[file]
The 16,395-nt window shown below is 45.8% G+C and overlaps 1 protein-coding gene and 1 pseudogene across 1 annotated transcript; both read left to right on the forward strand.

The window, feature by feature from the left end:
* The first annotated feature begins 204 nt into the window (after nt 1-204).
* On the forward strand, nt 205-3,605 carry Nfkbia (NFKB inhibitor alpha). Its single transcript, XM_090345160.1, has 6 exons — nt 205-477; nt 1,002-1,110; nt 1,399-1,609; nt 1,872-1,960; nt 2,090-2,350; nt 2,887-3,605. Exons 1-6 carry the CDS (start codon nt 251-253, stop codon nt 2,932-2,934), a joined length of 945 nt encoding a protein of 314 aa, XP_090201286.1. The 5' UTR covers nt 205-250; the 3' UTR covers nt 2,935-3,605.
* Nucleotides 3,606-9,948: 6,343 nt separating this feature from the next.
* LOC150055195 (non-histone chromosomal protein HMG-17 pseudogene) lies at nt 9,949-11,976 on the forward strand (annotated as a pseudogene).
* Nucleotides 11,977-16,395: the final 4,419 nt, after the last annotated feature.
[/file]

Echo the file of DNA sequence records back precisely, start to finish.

The 16,395-nt window shown below is 45.8% G+C and overlaps 1 protein-coding gene and 1 pseudogene across 1 annotated transcript; both read left to right on the forward strand.

The window, feature by feature from the left end:
* The first annotated feature begins 204 nt into the window (after nt 1-204).
* On the forward strand, nt 205-3,605 carry Nfkbia (NFKB inhibitor alpha). Its single transcript, XM_090345160.1, has 6 exons — nt 205-477; nt 1,002-1,110; nt 1,399-1,609; nt 1,872-1,960; nt 2,090-2,350; nt 2,887-3,605. Exons 1-6 carry the CDS (start codon nt 251-253, stop codon nt 2,932-2,934), a joined length of 945 nt encoding a protein of 314 aa, XP_090201286.1. The 5' UTR covers nt 205-250; the 3' UTR covers nt 2,935-3,605.
* Nucleotides 3,606-9,948: 6,343 nt separating this feature from the next.
* LOC150055195 (non-histone chromosomal protein HMG-17 pseudogene) lies at nt 9,949-11,976 on the forward strand (annotated as a pseudogene).
* Nucleotides 11,977-16,395: the final 4,419 nt, after the last annotated feature.